God’s sense of Christmas time

wreathChristmas is fast approaching.

Every Christmas-countdown calendar, every new Christmas product on the shelf, every Christmas catalogue mocks my lack of preparation and fills me with an ever-growing sense dread about what I still need to do before Christmas.

In the popular imagination and the life of the church, Christmas is the pinnacle as the year comes to an end. It increasingly dominates our thoughts and conversation as December goes along.

Into this lobs the season of Advent, the New Year of the church.

One of the functions of the liturgical calendar is to shift our perspective of time. The liturgical calendar helps us to focus our sense of time around the life of Jesus Christ so that we might shape our life to reflect God’s way and God’s priorities.

Advent invites us to a season of waiting, slowing down, and keeping our eyes open. We slow down in order to see the many places God’s life is being born in us, in our world, and in the church. The stories of Advent show us the ways this happen and invite us to become participants in these stories.

The stories of Advent point us to God coming among us in the words and actions of the prophets who call us to love God by doing justice, seeking mercy and valuing kindness. The prophets remind us that if we want to keep our eyes open to God’s coming we should seek it in the places neglected by the world. God called a forgotten people to be his own and be a light bearing witness to God and God’s way. God continued to call his people to his way of justice through the prophets.

The prophets invite us to justice that slows us down enough to care for the vulnerable, the outcast and the outsider. God still comes to places and people that are broken, poor, and suffering. God’s reign is with us and still coming. Advent calls us to slow down enough to notice and to commit to joining with what he is already doing in the world.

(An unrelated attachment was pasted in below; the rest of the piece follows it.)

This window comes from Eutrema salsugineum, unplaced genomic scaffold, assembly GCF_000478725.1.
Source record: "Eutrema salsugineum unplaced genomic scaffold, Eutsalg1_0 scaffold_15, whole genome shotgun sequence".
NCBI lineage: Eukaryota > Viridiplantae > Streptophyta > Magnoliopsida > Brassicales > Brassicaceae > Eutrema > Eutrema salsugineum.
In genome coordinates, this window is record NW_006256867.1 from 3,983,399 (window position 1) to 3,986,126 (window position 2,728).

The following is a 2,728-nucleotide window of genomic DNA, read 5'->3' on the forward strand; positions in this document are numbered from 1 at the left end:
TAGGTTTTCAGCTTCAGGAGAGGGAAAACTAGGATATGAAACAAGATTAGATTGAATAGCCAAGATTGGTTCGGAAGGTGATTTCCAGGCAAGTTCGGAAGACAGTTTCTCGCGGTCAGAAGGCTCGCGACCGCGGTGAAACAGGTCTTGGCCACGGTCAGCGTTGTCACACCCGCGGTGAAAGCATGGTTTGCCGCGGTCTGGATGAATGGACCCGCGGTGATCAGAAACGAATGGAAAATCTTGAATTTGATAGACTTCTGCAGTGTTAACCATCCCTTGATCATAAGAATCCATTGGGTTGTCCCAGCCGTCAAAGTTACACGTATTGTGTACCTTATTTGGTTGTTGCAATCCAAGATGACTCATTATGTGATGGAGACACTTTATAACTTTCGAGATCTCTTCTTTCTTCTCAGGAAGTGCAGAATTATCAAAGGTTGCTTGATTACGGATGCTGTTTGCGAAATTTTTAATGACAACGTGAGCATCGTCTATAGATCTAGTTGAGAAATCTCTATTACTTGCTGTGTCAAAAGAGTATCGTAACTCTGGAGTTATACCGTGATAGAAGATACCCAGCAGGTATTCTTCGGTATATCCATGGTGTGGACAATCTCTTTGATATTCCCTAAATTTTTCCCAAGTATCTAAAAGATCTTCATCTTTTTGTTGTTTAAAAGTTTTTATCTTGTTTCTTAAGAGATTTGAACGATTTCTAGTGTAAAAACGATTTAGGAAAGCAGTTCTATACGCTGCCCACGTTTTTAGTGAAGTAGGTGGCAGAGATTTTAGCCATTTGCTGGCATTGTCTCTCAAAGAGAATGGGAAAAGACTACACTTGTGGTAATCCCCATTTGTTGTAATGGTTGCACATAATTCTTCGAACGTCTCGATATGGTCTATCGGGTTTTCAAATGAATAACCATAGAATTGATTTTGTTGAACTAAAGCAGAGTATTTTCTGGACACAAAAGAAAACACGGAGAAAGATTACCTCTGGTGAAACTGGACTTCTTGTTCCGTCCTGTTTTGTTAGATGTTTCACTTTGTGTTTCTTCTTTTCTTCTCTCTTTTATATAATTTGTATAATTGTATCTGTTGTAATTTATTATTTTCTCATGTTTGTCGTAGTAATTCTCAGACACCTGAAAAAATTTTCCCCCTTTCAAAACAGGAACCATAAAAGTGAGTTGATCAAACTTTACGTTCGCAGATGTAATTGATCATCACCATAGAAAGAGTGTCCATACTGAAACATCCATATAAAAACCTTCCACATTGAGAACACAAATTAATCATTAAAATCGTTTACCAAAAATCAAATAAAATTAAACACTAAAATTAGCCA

John the Baptist goes out into the desert to seek God’s reign and invite others to join in. It is no accident that John goes to the desert. It is a place both empty but full of life. It exposes us, our frailties and hubris so that we can see more clearly God’s ways. There John calls for repentance, the radical reorienting of our lives to God’s vision of wholeness of life.

Advent invites us to slow down enough to pay attention to where God is calling us to turn from that which is bad and turn to towards goodness. We do this in the company of other Christians, searching Scripture and reading the world around us, eyes open to the ways of God. Together we discern what in our own life, the life of our church and the life of our nation needs to be scraped away and turned from, so that life can flourish and God is alive in our hearts.

Mary’s wholehearted ‘yes’ to bearing God in her body reminds us that birthing the life of God in us requires patient gestation. Advent invites us to open our lives up to God’s presence, to slow our lives down through prayer, worship and reflection so that we might pause long enough to test what is of God in our lives and what is not.

Slowing down in a thoughtful way helps us turn our hearts and our lives towards the things of God. Then we, like Mary, can say ‘Yes’ to God, to God’s presence with us and in us and ‘Yes’ to giving our lives to God’s way and God’s reign.

We do not know what tomorrow will bring, but the waiting of Advent trains us to trust that the reign of God is always unfolding, always with us, always inviting us to slow down enough to see what God is doing and where God is working. And then, with Holy impatience, we join with God to usher in the Advent of God’s reign.

Sharon Hollis

Image: elPadawan/Flickr

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